Job evaluation

The Equalities and Human Rights Commission (EHRC) describes job evaluation as:

a method for comparing different jobs to provide a basis for a grading and pay structure. Its aim is to evaluate the job, not the jobholder, and to provide a  consistent  means of assessing the demands of a job.

This is reinforced by the advice and conciliation service ACAS who explain that a job evaluation scheme can provide a way of systematically assessing individual jobs  while avoiding prejudice or discrimination.

Methods of Job Evaluation

Several methods of job evaluation have been developed but there are basically two types: analytical and non-analytical.

Non-analytical forms include job ranking, paired comparisons of jobs and job classification. They involve comparing whole jobs with each other. They do not attempt to break jobs down and analyse their components or demands separately.

Analytical forms include points rating and job classification. They involve breaking jobs down into “factors” (components and demands) and awarding scores for each of these. Adding the scores then provides the overall ranking order of jobs.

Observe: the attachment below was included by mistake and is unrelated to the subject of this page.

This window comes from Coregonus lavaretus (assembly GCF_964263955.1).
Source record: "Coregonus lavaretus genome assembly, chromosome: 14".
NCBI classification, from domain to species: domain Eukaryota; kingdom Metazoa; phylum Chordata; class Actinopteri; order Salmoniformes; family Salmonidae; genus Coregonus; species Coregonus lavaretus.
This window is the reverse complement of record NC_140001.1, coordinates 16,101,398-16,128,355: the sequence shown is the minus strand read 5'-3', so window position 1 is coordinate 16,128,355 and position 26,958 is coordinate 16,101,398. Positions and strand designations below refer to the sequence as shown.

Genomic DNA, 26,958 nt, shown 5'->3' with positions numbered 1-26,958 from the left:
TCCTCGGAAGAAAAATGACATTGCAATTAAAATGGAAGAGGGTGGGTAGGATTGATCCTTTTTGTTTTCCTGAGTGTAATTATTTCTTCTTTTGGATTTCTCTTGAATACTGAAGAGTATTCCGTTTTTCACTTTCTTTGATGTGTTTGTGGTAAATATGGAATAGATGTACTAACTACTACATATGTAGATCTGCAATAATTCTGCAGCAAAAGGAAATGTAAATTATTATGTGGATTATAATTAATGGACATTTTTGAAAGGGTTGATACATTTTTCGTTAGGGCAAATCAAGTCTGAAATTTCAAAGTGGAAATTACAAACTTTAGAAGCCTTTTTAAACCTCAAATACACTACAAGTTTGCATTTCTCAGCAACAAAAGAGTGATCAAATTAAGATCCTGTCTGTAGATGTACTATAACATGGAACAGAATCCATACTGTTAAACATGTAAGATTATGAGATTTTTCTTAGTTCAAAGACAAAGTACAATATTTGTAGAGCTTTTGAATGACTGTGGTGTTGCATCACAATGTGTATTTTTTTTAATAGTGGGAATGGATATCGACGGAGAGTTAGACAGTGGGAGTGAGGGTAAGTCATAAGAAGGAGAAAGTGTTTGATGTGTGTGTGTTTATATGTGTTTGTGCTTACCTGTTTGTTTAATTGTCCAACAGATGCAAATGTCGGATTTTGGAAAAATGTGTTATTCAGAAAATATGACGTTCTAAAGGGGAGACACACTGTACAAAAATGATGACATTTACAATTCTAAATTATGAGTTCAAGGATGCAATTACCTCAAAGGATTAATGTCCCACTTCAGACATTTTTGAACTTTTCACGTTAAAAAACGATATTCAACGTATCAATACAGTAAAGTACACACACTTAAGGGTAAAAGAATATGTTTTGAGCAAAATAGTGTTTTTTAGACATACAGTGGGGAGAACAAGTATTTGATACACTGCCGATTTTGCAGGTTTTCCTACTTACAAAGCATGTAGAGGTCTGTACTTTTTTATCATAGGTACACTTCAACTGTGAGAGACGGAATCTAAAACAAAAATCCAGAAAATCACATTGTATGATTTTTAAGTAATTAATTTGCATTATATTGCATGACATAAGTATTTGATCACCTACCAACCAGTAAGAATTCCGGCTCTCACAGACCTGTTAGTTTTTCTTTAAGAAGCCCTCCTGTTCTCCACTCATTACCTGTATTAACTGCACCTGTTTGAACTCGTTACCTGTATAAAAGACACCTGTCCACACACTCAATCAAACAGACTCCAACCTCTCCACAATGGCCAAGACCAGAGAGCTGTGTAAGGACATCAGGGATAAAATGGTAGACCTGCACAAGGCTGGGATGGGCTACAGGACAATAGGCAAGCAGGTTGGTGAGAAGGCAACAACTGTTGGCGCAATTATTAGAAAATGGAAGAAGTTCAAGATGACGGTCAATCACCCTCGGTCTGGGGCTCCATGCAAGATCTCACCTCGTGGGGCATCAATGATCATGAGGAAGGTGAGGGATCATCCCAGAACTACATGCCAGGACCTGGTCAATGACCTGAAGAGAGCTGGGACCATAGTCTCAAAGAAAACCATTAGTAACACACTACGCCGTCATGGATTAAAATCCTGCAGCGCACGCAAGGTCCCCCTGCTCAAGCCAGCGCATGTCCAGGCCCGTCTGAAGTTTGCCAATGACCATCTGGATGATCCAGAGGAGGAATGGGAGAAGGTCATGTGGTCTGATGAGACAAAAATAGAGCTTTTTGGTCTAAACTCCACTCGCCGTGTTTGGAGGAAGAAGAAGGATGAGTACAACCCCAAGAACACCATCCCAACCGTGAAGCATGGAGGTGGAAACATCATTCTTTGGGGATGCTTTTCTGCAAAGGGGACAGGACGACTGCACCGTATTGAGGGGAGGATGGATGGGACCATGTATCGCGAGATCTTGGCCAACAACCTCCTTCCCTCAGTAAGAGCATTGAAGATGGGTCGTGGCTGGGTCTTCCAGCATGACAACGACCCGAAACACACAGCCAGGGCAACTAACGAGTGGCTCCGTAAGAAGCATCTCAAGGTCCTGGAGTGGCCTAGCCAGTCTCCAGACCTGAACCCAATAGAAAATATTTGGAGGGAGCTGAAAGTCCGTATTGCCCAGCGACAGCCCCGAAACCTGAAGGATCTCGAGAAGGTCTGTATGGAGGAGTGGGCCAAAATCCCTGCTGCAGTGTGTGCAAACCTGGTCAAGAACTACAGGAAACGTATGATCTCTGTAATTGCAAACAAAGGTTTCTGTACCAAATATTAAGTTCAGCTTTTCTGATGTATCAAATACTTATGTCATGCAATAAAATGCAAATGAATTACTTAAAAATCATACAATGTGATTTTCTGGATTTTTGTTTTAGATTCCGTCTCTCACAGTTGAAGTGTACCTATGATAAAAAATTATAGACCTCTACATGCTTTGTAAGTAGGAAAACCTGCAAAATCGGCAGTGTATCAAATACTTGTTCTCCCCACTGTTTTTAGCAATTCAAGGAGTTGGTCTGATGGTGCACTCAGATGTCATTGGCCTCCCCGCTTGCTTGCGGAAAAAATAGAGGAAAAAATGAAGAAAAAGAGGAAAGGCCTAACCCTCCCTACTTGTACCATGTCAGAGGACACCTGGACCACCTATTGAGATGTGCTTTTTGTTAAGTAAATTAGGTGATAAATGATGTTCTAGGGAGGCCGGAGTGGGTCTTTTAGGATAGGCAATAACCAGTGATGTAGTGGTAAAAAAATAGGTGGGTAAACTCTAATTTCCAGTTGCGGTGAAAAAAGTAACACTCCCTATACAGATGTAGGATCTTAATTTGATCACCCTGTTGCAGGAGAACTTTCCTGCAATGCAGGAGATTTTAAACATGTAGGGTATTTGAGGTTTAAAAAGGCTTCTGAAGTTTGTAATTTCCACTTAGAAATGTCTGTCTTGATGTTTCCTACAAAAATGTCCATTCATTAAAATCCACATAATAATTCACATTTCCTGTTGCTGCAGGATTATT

Only analytical systems are capable of meeting good practice on equalities.

More information about these different methods can be found in the ACAS handbook, Job evaluation: considerations and risks. This can be found on its website at The Prospect document, Job evaluation and grading support (Prospect members' only), also provides further guidance.

The Hay job evaluation scheme is one of the most well-known and is widely used, especially in the private sector.. It is specifically designed for managerial  roles, assessing know-how, problem solving and accountability. Major public sector employers tend to use job evaluation schemes that have been customised for their sector.

Any job evaluation scheme is only as good as the information on which decisions are based. However, it requires a different way of thinking about job role and responsibilities. It is therefore always worth taking time to prepare properly for a job evaluation exercise and, wherever possible, to seek specialist advice.